Disturbance expected to grow into Gulf hurricane, while tropical storm hovers off Mexico

2020-10-04 18:17:25

While Tropical Storm Gamma is nearly stationary just north of the Yucatan Peninsula, there is one more disturbance quickly growing in the Caribbean Sea, the National Hurricane Center said Sunday.

None are currently an immediate threat to South Florida. But one of the disturbances, Potential Tropical Cyclone Twenty-Six, is growing fast and could turn into a hurricane as it approaches the northern Gulf Coast later this week.

The system has already triggered a Hurricane Watch for parts of western Cuba, while a Tropical Storm warning is in effect for the Cayman Islands and Havana.

It could affect Louisiana and the western Florida Panhandle, which is still recovering from Hurricane Sally, a Category 2 storm.

Meteorologists said in a 5 p.m. advisory that the new disturbance forming about 100 miles south of Jamaica has an 80% chance of becoming a tropical depression in the next few days, as it continues to move through Jamaica and approach western Cuba by late Tuesday.

Tropical Cyclone Twenty-Six 5 p.m. advisoryTropical Cyclone Twenty-Six 5 p.m. advisory
Tropical Cyclone Twenty-Six 5 p.m. advisory

Tropical storm conditions could affect the Cayman Islands starting late Monday, the NHC advisory said.

“Regardless of development, locally heavy rainfall and gusty winds will be possible across portions of Hispaniola, Jamaica, the Cayman Islands, and Cuba during the next few days,” the advisory said.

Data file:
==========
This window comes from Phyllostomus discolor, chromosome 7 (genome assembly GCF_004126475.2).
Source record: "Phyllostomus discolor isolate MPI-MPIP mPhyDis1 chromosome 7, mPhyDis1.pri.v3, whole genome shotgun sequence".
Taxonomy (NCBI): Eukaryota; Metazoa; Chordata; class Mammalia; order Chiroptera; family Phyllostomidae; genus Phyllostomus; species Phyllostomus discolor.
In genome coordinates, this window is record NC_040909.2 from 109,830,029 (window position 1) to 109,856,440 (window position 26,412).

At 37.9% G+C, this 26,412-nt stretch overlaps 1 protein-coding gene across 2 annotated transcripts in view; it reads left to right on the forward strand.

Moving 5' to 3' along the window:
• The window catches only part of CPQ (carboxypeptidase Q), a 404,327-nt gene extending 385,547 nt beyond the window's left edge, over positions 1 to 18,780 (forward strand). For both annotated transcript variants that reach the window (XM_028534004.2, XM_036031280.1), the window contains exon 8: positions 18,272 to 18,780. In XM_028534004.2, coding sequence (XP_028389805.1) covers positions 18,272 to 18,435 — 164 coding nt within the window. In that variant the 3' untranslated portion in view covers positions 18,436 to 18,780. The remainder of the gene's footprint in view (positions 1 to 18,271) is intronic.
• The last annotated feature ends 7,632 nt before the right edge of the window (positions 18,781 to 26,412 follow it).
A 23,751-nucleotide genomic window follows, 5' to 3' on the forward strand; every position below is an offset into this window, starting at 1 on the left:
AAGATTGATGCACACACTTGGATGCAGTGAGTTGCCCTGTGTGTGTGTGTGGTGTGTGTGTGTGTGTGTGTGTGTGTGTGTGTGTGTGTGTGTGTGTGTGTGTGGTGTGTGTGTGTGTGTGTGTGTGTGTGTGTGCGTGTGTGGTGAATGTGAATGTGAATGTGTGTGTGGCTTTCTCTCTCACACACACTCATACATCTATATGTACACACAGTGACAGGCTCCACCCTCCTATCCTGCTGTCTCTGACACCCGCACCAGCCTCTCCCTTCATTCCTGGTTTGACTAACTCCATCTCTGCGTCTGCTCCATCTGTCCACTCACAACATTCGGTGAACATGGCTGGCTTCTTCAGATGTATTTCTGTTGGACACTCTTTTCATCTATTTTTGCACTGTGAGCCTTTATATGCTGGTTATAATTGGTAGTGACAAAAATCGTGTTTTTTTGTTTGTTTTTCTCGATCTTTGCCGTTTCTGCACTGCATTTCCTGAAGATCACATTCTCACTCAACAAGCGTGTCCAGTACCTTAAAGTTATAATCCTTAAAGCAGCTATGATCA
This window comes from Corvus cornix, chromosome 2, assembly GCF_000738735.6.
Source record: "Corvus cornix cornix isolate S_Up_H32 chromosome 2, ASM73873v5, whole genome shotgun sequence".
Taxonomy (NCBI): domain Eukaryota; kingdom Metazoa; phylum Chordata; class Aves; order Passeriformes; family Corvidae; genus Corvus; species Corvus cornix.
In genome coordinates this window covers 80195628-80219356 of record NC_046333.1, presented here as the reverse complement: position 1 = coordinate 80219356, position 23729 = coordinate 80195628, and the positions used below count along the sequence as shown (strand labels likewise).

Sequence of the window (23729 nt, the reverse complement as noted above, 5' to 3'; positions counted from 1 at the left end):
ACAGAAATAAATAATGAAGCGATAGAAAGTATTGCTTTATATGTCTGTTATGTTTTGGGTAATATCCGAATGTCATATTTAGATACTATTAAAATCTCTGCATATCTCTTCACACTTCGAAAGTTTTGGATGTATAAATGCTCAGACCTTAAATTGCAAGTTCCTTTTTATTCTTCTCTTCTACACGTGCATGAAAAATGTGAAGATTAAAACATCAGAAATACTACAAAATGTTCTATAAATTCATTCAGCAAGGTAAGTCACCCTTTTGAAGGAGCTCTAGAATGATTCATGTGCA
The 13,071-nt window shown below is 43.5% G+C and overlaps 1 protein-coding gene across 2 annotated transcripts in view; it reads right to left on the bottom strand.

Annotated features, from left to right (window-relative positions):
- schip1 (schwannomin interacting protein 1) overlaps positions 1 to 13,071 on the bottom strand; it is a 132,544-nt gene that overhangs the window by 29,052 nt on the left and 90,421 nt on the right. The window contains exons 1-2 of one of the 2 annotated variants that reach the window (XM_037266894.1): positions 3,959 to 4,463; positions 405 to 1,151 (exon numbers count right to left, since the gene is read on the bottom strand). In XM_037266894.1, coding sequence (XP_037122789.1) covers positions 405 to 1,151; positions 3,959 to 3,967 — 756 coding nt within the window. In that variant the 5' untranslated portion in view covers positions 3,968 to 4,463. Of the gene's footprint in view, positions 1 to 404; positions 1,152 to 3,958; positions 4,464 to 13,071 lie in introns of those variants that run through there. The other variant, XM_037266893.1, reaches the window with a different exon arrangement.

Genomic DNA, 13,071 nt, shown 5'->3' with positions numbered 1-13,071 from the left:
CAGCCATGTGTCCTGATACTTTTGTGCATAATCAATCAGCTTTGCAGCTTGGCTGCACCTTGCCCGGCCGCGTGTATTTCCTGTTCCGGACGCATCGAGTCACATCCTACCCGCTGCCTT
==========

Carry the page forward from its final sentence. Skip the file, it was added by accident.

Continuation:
Gamma, which is just offshore from southeastern Mexico, is expected to bring heavy rains to the region, which could result in life-threatening flash floods and mudslides in parts of Mexico and nearby Central American countries, forecasters said in a 4 p.m. advisory. It is packing maximum sustained winds of about 60 mph.

Tropical Storm Gamma 5 p.m. advisoryTropical Storm Gamma 5 p.m. advisory
Tropical Storm Gamma 5 p.m. advisory

Separately, two other disturbances in the middle of the Atlantic are unlikely to grow over the next week. One of the disorganized systems, which has about 10% chance of forming in the next 48 hours, is about 1,000 miles east-southeast of Bermuda and is moving west-southwest about 10 mph.

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